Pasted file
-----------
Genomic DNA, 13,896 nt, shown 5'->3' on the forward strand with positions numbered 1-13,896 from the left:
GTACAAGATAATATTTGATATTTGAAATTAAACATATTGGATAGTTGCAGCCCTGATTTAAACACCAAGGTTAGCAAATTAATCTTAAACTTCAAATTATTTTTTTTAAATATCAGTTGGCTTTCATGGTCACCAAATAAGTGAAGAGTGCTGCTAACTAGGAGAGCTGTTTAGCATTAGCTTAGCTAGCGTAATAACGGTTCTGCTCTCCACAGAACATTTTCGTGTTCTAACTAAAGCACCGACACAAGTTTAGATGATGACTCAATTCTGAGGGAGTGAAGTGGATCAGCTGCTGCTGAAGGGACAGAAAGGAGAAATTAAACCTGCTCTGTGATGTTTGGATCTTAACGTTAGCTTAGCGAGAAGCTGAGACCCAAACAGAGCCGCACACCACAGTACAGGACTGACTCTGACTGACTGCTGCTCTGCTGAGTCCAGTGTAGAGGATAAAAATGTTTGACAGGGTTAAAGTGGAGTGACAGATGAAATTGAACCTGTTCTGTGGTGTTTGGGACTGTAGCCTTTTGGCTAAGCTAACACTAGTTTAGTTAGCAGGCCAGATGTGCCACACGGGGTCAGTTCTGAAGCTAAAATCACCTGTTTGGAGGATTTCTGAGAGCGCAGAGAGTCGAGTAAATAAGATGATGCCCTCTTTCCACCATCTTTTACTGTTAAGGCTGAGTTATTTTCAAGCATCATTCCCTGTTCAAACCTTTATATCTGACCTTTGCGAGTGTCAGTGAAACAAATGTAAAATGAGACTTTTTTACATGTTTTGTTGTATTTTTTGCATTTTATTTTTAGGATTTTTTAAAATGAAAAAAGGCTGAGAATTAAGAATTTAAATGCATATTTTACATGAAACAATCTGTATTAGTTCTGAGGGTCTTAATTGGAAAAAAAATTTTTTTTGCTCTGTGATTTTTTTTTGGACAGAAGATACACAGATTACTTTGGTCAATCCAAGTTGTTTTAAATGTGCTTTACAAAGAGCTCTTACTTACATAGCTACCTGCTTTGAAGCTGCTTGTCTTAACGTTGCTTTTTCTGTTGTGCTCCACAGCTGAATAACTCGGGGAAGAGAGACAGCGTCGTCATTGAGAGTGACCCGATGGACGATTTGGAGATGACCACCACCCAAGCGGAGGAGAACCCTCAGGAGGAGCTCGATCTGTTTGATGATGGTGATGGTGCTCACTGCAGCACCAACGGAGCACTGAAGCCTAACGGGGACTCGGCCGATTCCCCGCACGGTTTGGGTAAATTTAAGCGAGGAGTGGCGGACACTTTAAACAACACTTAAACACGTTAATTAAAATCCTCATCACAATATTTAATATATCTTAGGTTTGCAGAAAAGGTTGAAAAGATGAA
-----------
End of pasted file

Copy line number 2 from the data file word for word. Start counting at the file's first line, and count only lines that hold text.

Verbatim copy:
GTACAAGATAATATTTGATATTTGAAATTAAACATATTGGATAGTTGCAGCCCTGATTTAAACACCAAGGTTAGCAAATTAATCTTAAACTTCAAATTATTTTTTTTAAATATCAGTTGGCTTTCATGGTCACCAAATAAGTGAAGAGTGCTGCTAACTAGGAGAGCTGTTTAGCATTAGCTTAGCTAGCGTAATAACGGTTCTGCTCTCCACAGAACATTTTCGTGTTCTAACTAAAGCACCGACACAAGTTTAGATGATGACTCAATTCTGAGGGAGTGAAGTGGATCAGCTGCTGCTGAAGGGACAGAAAGGAGAAATTAAACCTGCTCTGTGATGTTTGGATCTTAACGTTAGCTTAGCGAGAAGCTGAGACCCAAACAGAGCCGCACACCACAGTACAGGACTGACTCTGACTGACTGCTGCTCTGCTGAGTCCAGTGTAGAGGATAAAAATGTTTGACAGGGTTAAAGTGGAGTGACAGATGAAATTGAACCTGTTCTGTGGTGTTTGGGACTGTAGCCTTTTGGCTAAGCTAACACTAGTTTAGTTAGCAGGCCAGATGTGCCACACGGGGTCAGTTCTGAAGCTAAAATCACCTGTTTGGAGGATTTCTGAGAGCGCAGAGAGTCGAGTAAATAAGATGATGCCCTCTTTCCACCATCTTTTACTGTTAAGGCTGAGTTATTTTCAAGCATCATTCCCTGTTCAAACCTTTATATCTGACCTTTGCGAGTGTCAGTGAAACAAATGTAAAATGAGACTTTTTTACATGTTTTGTTGTATTTTTTGCATTTTATTTTTAGGATTTTTTAAAATGAAAAAAGGCTGAGAATTAAGAATTTAAATGCATATTTTACATGAAACAATCTGTATTAGTTCTGAGGGTCTTAATTGGAAAAAAAATTTTTTTTGCTCTGTGATTTTTTTTTGGACAGAAGATACACAGATTACTTTGGTCAATCCAAGTTGTTTTAAATGTGCTTTACAAAGAGCTCTTACTTACATAGCTACCTGCTTTGAAGCTGCTTGTCTTAACGTTGCTTTTTCTGTTGTGCTCCACAGCTGAATAACTCGGGGAAGAGAGACAGCGTCGTCATTGAGAGTGACCCGATGGACGATTTGGAGATGACCACCACCCAAGCGGAGGAGAACCCTCAGGAGGAGCTCGATCTGTTTGATGATGGTGATGGTGCTCACTGCAGCACCAACGGAGCACTGAAGCCTAACGGGGACTCGGCCGATTCCCCGCACGGTTTGGGTAAATTTAAGCGAGGAGTGGCGGACACTTTAAACAACACTTAAACACGTTAATTAAAATCCTCATCACAATATTTAATATATCTTAGGTTTGCAGAAAAGGTTGAAAAGATGAA